Rural Cambodians tend to get around 80 per cent of their calories from rice, which is widely grown as a cash crop, explained Judy McLean of UBC's faculty of land and food systems, who is leading the study with colleague Tim Green.

This over-reliance on rice has meant people don't get enough animal protein and nutrient-rich vegetables, which are key sources of vitamins and minerals, McLean said. These deficiencies, particularly common in women and children, can result in anemia and make children less resistant to potentially fatal respiratory and gastrointestinal illnesses. Such deficiencies also reduce children's ability to learn, she said.

"You're more likely to get sick and [the illness] will be more intense ... and of longer duration."

Nutrient deficiencies are sometimes referred to as "hidden hunger" because the people are not starving, but lacking in high-quality food, McLean said. "It's not that acute sort of 'TV' hunger we talk about. It's ... this ongoing deficient diet."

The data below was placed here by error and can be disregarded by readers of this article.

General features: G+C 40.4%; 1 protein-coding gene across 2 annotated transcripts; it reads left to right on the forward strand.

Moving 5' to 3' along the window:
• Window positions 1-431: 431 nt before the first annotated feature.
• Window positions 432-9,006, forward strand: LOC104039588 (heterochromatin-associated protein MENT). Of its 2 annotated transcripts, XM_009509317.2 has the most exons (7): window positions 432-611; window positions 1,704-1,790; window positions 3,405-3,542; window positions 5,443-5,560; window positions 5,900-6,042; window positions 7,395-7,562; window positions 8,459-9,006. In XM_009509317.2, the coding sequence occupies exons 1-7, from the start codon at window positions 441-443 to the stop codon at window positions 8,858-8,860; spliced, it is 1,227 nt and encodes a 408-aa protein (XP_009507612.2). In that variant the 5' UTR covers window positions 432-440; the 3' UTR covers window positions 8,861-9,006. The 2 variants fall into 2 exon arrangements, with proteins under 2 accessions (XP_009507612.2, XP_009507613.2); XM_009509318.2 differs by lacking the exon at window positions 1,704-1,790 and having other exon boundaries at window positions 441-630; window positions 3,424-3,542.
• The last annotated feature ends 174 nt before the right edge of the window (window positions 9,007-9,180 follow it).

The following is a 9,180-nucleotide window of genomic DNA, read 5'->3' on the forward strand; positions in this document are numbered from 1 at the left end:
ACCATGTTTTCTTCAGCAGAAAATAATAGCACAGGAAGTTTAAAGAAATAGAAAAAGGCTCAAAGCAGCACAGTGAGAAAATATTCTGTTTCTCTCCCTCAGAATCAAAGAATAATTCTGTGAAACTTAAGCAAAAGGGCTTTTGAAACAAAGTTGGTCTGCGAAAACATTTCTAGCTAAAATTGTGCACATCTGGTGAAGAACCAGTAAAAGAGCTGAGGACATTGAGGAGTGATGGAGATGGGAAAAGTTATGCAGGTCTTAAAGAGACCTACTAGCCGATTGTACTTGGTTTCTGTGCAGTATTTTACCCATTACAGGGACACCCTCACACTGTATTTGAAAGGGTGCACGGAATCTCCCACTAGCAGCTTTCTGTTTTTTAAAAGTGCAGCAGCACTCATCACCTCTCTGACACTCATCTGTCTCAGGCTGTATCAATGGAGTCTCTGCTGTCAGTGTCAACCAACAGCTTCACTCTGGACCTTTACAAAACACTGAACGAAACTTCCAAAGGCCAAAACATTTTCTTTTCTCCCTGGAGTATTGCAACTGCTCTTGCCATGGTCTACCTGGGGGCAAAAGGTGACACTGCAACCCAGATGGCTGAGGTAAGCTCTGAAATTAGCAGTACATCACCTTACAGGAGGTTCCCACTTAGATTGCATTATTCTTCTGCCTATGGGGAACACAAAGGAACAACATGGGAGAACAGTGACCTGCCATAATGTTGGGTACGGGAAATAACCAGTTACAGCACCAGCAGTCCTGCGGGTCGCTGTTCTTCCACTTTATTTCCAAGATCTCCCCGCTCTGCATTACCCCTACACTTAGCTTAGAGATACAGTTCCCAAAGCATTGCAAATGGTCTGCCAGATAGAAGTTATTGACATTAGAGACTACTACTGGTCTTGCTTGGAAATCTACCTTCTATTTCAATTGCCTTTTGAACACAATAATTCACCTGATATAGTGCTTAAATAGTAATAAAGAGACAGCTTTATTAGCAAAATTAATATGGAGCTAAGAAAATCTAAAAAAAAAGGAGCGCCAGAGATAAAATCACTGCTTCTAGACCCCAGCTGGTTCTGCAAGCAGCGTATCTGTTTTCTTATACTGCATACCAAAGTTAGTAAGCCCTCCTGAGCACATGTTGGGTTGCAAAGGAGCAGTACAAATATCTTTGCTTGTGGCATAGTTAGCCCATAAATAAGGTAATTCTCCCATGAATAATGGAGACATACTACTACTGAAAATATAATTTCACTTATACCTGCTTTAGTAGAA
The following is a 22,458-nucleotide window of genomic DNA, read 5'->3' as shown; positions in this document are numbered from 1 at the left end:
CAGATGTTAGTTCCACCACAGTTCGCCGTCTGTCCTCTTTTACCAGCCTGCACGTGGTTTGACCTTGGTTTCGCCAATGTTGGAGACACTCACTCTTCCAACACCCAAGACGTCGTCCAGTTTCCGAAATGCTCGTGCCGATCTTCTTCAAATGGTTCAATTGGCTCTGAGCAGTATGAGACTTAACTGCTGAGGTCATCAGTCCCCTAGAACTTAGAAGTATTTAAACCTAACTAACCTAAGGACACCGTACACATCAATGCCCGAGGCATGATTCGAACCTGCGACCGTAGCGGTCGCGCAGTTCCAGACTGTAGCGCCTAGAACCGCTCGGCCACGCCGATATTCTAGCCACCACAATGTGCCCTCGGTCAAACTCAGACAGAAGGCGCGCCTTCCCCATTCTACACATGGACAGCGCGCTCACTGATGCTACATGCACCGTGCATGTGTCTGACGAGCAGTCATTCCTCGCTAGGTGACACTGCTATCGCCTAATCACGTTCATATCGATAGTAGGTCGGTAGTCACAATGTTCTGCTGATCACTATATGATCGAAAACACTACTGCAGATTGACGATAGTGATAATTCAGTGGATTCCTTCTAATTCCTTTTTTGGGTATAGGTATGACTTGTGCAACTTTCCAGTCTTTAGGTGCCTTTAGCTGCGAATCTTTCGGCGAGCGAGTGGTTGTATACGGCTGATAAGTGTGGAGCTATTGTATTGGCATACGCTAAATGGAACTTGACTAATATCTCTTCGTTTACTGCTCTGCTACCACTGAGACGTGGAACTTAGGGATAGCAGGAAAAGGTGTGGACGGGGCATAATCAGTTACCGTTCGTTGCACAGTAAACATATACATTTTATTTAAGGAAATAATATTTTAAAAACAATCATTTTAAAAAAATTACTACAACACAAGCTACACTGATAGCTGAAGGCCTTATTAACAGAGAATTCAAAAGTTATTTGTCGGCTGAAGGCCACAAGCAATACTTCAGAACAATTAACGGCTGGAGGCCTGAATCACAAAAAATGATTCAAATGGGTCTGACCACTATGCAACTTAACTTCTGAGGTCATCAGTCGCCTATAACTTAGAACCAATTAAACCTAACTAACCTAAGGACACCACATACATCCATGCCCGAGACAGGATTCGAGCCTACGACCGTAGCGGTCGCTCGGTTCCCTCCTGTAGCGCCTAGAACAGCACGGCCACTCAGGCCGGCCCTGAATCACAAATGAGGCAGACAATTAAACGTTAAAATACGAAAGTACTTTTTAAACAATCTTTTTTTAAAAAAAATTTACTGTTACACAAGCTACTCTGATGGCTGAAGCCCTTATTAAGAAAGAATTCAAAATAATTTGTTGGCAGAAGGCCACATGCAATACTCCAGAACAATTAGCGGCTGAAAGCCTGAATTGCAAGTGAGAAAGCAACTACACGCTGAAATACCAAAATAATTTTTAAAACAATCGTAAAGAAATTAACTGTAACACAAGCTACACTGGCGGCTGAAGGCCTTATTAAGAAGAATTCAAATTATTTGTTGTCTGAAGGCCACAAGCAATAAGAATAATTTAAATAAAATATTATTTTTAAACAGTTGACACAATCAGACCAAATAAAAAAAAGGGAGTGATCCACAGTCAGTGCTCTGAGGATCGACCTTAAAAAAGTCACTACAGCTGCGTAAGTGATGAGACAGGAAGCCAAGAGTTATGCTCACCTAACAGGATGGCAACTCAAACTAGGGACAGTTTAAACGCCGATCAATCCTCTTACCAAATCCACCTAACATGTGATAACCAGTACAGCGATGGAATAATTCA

To combat the problem, the UBC researchers are teaming up with the non-profit Helen Keller International to measure the impact of creating fish ponds and home gardens, where families can grow nutrient-rich vegetables such as sweet potatoes.

The study involves 900 households, many headed by women, randomly divided into three groups: one that will grow high-nutrient fruits and vegetables, one that will have fish ponds and a control group.

Fish are an excellent source of protein, iron, essential fatty acids and nutrients. McLean said she expects the ponds to be especially beneficial because local residents consume the smaller fish whole.

"By doing so, you get more of the vitamins and minerals that are in ... the internal organs, in the eyes, in the livers, in their skeletons."

The UBC team will take blood samples from participants before and after the study, which is expected to last 30 months and cost $2.9 million. The bulk of the cost will be drawing the blood and shipping it to Canada and Germany, where researchers will measure the nutrient levels, McLean said. This is what makes the work unique, she added.

"We want to be able to go out at the end of this and inform the food security and nutrition community in the world whether or not this works," she said. "So much money has been thrown at things without that answer, without a rigorous design."